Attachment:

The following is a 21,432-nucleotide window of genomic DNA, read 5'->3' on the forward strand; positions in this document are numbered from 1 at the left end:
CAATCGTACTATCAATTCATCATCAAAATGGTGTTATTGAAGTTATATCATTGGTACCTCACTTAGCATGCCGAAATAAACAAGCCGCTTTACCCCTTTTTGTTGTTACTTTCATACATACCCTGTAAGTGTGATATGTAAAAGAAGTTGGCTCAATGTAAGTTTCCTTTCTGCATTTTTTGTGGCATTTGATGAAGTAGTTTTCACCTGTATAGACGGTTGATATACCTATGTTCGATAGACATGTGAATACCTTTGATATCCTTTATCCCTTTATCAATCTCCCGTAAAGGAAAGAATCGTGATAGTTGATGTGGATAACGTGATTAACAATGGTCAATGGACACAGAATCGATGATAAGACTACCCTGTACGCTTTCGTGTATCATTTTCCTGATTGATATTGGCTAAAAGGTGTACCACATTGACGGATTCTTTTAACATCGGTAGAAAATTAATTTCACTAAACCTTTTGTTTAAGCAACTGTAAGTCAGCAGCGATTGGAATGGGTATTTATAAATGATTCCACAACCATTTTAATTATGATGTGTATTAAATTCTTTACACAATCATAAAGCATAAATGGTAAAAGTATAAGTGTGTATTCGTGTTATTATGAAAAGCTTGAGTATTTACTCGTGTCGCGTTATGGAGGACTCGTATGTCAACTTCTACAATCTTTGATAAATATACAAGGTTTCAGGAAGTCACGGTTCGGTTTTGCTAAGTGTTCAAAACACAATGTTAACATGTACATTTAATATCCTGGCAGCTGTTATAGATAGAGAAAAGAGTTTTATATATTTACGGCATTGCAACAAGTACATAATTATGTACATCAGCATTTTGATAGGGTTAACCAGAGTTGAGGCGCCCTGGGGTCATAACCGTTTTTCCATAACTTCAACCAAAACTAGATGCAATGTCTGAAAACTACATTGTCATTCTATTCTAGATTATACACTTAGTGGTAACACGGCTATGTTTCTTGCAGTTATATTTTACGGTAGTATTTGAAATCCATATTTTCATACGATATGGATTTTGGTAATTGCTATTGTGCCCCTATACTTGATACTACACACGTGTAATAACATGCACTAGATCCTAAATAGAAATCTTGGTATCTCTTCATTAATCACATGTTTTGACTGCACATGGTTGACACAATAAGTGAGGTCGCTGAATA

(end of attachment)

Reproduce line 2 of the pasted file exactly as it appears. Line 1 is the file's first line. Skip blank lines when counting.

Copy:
CAATCGTACTATCAATTCATCATCAAAATGGTGTTATTGAAGTTATATCATTGGTACCTCACTTAGCATGCCGAAATAAACAAGCCGCTTTACCCCTTTTTGTTGTTACTTTCATACATACCCTGTAAGTGTGATATGTAAAAGAAGTTGGCTCAATGTAAGTTTCCTTTCTGCATTTTTTGTGGCATTTGATGAAGTAGTTTTCACCTGTATAGACGGTTGATATACCTATGTTCGATAGACATGTGAATACCTTTGATATCCTTTATCCCTTTATCAATCTCCCGTAAAGGAAAGAATCGTGATAGTTGATGTGGATAACGTGATTAACAATGGTCAATGGACACAGAATCGATGATAAGACTACCCTGTACGCTTTCGTGTATCATTTTCCTGATTGATATTGGCTAAAAGGTGTACCACATTGACGGATTCTTTTAACATCGGTAGAAAATTAATTTCACTAAACCTTTTGTTTAAGCAACTGTAAGTCAGCAGCGATTGGAATGGGTATTTATAAATGATTCCACAACCATTTTAATTATGATGTGTATTAAATTCTTTACACAATCATAAAGCATAAATGGTAAAAGTATAAGTGTGTATTCGTGTTATTATGAAAAGCTTGAGTATTTACTCGTGTCGCGTTATGGAGGACTCGTATGTCAACTTCTACAATCTTTGATAAATATACAAGGTTTCAGGAAGTCACGGTTCGGTTTTGCTAAGTGTTCAAAACACAATGTTAACATGTACATTTAATATCCTGGCAGCTGTTATAGATAGAGAAAAGAGTTTTATATATTTACGGCATTGCAACAAGTACATAATTATGTACATCAGCATTTTGATAGGGTTAACCAGAGTTGAGGCGCCCTGGGGTCATAACCGTTTTTCCATAACTTCAACCAAAACTAGATGCAATGTCTGAAAACTACATTGTCATTCTATTCTAGATTATACACTTAGTGGTAACACGGCTATGTTTCTTGCAGTTATATTTTACGGTAGTATTTGAAATCCATATTTTCATACGATATGGATTTTGGTAATTGCTATTGTGCCCCTATACTTGATACTACACACGTGTAATAACATGCACTAGATCCTAAATAGAAATCTTGGTATCTCTTCATTAATCACATGTTTTGACTGCACATGGTTGACACAATAAGTGAGGTCGCTGAATA